How a Little Published Writer Tracks Development
I am not an unpublished writer, but my non-blog work is not published often. And I am okay with that at the moment. I am seeing improvement in my writing and an increase in confidence in myself as a self-confessed writer. Given that I took a decades-long break from writing fiction, I did not expect to start back up again and be able to make a living writing. I do, hope, eventually to sell my novel and to have more short stories published, but I am not tracking my development as a writer based on the amount of my work that other people have paid me to publish. Not yet.
But, I am watching my development. Not too closely, because I find that stifling.
For the past three years, I have been tracking my progress in relation to what I learn at the Ontario Writers Conference. Conferences that mix panels on the craft and business of writing with networking time and readings allow me to gauge where I am on the continuum from novice writer to award-winning novelist or fan favourite. I believe that the messages that stick with me after an event like that reveal more about me and my stage in the process than they do about the individual speakers. I hear the messages that I am ready for and the rest washes over me.
I first attended the Ontario Writers Conference in 2010. That year, Robert J. Sawyer gave the keynote speech, a lecture based on Robert A. Heinlein’s Rules for Writers, a lecture very close in content to an article you can find on his website. I had just started editing my first NaNoWriMo story and was feeling very discouraged, but I was committed to continuing to write fiction. Although three of Heinlein’s rules have to do with selling one’s work, I could only hear the first two: you must write and finish what you start. The main thought I left with that day was “Keep writing. Make time to write and don’t give up.”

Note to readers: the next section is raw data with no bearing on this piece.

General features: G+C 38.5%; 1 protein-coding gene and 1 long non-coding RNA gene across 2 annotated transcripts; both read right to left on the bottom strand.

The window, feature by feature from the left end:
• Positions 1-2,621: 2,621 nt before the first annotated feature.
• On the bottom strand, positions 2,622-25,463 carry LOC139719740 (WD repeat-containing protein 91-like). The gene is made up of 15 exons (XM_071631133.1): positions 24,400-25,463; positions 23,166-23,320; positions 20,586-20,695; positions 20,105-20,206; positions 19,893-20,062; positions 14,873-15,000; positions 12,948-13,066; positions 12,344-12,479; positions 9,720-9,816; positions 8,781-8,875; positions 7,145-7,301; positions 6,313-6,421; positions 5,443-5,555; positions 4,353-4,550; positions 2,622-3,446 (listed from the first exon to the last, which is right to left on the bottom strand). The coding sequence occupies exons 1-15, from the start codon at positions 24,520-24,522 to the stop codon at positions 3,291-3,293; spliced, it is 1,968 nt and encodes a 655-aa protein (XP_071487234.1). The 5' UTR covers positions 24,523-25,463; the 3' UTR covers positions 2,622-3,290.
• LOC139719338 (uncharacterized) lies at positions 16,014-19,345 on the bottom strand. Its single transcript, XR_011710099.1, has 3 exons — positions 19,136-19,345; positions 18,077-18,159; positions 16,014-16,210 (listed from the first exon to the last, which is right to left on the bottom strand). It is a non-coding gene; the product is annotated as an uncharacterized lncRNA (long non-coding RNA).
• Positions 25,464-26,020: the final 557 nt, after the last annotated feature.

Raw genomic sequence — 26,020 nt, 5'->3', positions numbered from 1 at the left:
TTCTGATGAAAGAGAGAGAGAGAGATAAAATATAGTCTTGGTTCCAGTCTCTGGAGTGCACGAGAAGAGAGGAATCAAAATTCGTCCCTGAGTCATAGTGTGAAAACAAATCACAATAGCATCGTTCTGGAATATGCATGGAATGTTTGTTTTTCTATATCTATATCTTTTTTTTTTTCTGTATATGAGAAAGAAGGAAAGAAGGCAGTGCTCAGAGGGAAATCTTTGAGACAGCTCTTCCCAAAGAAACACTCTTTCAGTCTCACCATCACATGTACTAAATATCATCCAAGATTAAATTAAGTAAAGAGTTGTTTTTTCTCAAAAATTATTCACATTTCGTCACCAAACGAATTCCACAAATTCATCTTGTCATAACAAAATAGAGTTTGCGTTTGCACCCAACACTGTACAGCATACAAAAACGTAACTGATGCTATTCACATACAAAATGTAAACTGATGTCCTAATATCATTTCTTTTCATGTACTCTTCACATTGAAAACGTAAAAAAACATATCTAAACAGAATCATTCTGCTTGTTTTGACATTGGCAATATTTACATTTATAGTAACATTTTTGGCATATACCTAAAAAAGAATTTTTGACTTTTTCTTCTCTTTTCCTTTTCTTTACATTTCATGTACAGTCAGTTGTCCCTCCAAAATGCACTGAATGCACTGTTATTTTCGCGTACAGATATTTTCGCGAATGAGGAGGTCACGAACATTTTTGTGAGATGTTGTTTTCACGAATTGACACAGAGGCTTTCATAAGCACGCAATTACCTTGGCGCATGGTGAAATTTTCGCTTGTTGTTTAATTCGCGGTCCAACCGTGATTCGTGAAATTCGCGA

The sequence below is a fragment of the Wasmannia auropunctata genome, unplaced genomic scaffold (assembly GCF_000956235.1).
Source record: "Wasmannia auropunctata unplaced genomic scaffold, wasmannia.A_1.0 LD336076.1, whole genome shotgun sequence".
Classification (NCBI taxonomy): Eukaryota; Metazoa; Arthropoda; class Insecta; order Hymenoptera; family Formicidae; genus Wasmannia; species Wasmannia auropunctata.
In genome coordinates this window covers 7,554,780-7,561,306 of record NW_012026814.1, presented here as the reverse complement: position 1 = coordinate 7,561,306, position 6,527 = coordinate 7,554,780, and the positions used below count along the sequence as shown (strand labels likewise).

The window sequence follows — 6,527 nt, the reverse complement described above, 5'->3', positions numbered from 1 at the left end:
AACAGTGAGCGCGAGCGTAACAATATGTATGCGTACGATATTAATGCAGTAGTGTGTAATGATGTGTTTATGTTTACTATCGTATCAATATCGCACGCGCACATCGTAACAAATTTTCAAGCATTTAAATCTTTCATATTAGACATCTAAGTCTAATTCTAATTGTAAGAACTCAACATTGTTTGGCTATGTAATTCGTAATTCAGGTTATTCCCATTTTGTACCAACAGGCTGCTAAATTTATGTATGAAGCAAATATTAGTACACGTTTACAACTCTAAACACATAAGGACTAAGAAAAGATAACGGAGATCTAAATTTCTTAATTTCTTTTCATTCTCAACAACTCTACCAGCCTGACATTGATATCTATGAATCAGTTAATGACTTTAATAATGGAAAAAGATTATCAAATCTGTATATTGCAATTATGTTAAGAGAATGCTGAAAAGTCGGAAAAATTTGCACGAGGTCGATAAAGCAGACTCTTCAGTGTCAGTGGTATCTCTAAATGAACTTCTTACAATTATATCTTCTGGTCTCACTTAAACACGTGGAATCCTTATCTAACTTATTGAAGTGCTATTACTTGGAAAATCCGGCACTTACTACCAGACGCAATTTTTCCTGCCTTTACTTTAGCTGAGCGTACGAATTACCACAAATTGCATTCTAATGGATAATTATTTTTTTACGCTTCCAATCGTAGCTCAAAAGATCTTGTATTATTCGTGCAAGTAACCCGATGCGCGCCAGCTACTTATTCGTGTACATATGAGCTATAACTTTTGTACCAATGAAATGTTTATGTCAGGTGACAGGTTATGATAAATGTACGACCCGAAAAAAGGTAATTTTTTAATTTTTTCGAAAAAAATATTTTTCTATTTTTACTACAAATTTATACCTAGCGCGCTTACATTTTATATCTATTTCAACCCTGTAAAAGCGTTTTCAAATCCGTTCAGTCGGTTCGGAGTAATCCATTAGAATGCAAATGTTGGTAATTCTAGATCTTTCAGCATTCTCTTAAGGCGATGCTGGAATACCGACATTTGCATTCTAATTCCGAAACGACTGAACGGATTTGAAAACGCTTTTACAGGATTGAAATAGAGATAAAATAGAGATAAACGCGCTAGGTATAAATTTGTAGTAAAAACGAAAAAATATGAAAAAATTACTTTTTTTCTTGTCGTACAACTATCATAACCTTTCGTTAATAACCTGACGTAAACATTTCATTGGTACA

The next year, I was still struggling with revisions of the same novel. I had been studying the art of plotting and had learned many things, but they weren’t showing up in my work. I heard Wayson Choi speak about writing the story that we have to tell, our story, the one that comes out of our pain, and I realized that my novel wasn’t working because I wasn’t allowing myself to write deeply enough into the pain of my own that had driven me to write the story. The work I did the following year was heavily driven by my desire to start writing from a deeper place, to write fearward and bleed onto the page more. And the work got better.
Last year, the talk the message that stuck with me the most was the need to submit my work to the marketplace, to start accumulating rejection letters. I no longer remember which speaker it was who reminded us of the image from On Writing of Stephen King with a nail on which he put reject letter after rejection letter, replacing it with a spike when the nail could no longer hold all the rejections. And so, inspired by that reminder, I have submitted my work more this year than in any other year. It has been tough leaving the current novel, which still contains elements of that first NaNoWriMo piece, for periods to write shorter pieces, but I felt the need to start getting some of my fiction out in the world. And I am starting to collect rejections. But, I am also starting to understand why I am collecting rejections, which means that my understanding of craft has deepened.
Next year, I don’t think I will be going to the Ontario Writers Conference. I went to the World Fantasy Convention for the first time this year, and I found the conversations about what writers are doing or trying to do in the specific genre that I am writing in speak to me more personally than the more generally directed discussions at the Ontario Writers Conference. This understanding tells me that my development is continuing. Getting to World Fantasy Convention is much harder logistically and financially than getting to the Ontario Writers Conference. I really want to go, but I can’t justify it if I don’t keep getting better. So, I have told myself I can’t even think about going to London for the 2013 convention if I don’t have my novel out with beta readers. I’m not sure I’ll manage it for this year, but the thought of celebrating with a trip to a convention is inspiring.
Each conference or convention I go to, I come away with the next step of my development laid out for me. I have heard the teaching that I am ready to learn. And by tracking the lessons, I can see how much deeper I am into the craft of writing fiction.
Do you have a way to measure your progress toward your intangible goals? Please share in the comments. I really would love to know.